A young baby will usually have 3 or more soft or runny bowel movements each day for several weeks. An older baby is likely to have fewer bowel movements than this.
Baby is alert and reasonably contented"
Remember, it takes time to build a healthy supply (up to 3 weeks). Here’s some signs from the ABA that your supply is not meeting your newborn’s current demands.
Fewer than 5-6 very wet cloth nappies or 4-5 disposable nappies in 24hrs. Strong, dark urine suggest that the baby needs more breastmilk and you should seek medical advice.
Formed bowel motions suggest that the baby needs more breastmilk and you should seek medical advice.
If you have concern’s about your supply I urge you to contact the ABA helpline
, councillors are ready to listen and can provide you with a number of ways to boost production.
Remember the golden ruleDemand = Supply. The more milk that is extracted from your breasts the more your body produces.
Any mum’s to be reading PLEASE book in a breastfeeding education class! Or you can purchase a variety of ABA breastfeeding educational booklets in the NMNB Store
3. It’s Not Forever
When I was 6 months pregnant I flew to my home town of Perth for one of my oldest and dearest friends 30th Birthday. It was here among my many childhood friends that I received a glorious unsolicited golden nugget of wisdom from a drunken pal. “It’s not forever, It feels like forever but it won’t be” It wasn’t until my son arrived that I actually understood what she meant.
It felt like he would cluster feed forever. He didn’t.
It felt like I would never sleep again. I did.
It felt like I would never walk comfortably again. I do.
I repeated this mantra almost every day, through my own everyday struggles. I repeated it as a mentor and sure enough every challenge those new Mama’s faced passed.
And yours will too.
Repeat after me.
It’s not forever.
4. Maternal Instincts are Real!
From the first day my son was born I new something wasn’t right. I couldn’t pin point what it was, I was new to all of this and knew nothing about what was normal or not, but I knew something was not right. My instincts were bang on, my son was born with a very mild floppy larynx.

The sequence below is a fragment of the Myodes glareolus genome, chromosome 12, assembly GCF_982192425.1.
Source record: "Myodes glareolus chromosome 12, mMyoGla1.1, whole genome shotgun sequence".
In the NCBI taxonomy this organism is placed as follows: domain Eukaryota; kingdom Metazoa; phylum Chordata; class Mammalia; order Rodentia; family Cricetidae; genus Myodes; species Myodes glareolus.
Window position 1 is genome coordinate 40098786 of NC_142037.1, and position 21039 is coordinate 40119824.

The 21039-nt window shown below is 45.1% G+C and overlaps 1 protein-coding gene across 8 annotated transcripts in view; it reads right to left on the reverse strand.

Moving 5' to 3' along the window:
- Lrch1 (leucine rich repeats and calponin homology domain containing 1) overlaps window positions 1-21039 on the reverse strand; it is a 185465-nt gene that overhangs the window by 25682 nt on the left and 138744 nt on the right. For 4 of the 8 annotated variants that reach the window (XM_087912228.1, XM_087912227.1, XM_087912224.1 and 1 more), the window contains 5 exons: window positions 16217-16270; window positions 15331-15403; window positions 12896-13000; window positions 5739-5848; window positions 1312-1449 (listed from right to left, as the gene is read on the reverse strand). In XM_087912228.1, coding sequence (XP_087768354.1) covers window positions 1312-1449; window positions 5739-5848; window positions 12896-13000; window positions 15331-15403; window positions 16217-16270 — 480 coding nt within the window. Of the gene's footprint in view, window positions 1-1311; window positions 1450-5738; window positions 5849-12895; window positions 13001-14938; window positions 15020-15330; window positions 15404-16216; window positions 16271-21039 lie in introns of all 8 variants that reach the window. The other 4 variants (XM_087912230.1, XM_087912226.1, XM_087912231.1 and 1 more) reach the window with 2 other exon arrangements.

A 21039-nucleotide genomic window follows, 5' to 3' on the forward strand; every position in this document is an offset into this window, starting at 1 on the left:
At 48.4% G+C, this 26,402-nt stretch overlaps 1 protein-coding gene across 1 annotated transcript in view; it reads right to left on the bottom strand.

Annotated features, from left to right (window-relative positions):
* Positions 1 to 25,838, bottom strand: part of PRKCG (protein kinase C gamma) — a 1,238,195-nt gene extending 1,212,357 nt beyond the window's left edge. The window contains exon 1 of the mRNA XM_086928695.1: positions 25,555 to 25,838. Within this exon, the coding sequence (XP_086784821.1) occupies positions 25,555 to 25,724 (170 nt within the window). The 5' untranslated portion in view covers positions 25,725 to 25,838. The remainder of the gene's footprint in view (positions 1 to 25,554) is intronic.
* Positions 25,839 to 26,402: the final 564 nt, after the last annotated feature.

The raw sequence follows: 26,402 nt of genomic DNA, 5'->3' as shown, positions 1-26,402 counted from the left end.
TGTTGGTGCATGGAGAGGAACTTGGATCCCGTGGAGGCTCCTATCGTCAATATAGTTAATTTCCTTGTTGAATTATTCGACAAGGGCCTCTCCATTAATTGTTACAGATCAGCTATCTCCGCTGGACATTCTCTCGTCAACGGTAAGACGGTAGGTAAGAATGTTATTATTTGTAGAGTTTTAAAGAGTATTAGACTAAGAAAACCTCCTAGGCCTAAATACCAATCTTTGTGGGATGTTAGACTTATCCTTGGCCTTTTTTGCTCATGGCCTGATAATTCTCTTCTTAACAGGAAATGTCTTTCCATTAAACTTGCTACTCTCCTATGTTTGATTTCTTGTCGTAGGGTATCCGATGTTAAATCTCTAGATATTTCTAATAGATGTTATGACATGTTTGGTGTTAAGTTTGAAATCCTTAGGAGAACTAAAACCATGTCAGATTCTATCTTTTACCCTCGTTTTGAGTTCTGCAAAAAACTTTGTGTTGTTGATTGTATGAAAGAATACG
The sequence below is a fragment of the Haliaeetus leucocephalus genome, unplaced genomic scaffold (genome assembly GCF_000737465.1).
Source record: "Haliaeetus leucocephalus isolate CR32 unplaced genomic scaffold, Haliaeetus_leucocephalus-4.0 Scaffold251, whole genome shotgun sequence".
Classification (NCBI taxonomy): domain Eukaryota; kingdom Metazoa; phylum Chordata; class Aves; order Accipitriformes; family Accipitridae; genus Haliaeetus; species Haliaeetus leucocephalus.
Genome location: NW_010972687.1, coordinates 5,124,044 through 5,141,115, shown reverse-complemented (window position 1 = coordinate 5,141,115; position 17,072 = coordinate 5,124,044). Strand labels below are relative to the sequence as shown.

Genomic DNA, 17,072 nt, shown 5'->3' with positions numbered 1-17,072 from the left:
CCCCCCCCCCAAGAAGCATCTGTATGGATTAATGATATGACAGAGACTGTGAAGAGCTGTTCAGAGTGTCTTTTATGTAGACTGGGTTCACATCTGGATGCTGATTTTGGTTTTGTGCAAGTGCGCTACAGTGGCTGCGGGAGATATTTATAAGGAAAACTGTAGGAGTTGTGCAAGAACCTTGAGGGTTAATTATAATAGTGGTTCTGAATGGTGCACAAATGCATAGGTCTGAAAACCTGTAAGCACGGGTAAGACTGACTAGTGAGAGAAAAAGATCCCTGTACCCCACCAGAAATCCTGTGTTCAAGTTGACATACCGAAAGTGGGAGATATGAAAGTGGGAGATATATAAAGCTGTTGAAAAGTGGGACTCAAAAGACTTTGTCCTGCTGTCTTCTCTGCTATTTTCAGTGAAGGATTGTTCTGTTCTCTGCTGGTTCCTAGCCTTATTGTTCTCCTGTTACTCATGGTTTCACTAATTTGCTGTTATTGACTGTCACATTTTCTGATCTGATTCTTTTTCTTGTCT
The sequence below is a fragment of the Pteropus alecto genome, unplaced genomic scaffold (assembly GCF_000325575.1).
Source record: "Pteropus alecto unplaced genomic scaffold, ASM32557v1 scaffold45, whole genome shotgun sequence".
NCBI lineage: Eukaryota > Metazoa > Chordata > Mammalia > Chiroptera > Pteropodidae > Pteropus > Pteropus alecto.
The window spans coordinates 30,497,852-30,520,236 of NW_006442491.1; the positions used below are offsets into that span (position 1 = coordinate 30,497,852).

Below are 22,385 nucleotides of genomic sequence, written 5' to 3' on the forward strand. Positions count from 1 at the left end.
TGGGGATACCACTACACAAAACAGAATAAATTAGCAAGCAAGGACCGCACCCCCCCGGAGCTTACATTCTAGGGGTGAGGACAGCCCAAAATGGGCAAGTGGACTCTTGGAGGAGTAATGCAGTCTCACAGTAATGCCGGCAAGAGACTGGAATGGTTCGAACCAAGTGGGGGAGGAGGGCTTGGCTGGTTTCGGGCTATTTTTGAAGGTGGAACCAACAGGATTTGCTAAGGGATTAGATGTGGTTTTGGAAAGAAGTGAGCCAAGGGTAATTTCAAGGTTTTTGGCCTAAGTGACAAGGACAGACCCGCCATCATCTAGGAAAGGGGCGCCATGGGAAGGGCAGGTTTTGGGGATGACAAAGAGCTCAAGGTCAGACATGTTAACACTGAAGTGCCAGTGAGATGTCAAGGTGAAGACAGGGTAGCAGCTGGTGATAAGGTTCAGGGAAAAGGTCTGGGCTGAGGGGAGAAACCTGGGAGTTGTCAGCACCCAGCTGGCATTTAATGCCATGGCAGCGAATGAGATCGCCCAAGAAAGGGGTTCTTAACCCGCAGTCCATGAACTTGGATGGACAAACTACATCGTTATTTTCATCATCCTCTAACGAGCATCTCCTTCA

And, in my experience as a mentor Mama’s instincts are spot on. We can’t always articulate the issue, we’re tired and overloaded with new information but that deep weird feeling that you can’t shake is one that you should listen to and investigate with the help of a trusted family GP or Paediatrician. I say this not to undermine the excellent care and guidance we receive from medical professionals but as a simple reminder of your power as a mother: YOU are the expert on YOUR child.
5. Every Mama Does The Best With What She Has.
This one is so important, particularly in an age where everyone seems to have an opinion on everything and if mentoring taught me anything it’s that we don’t all have a personal cheer squad, we don’t all have a job waiting for us once paid parental leave has finished or even a safe home. Every mother does her best with what she has. Every mother wishes to see her child thrive. Period. I'll say it until I'm blue in the face, it takes a village to raise a child and it's up to us as a community to step up and provide unconditional support for Mama's who need it, to affirm just how much of an amazing job they are doing and to enable them to be truly informed by pointing them in the direction of leading maternal and child health providers.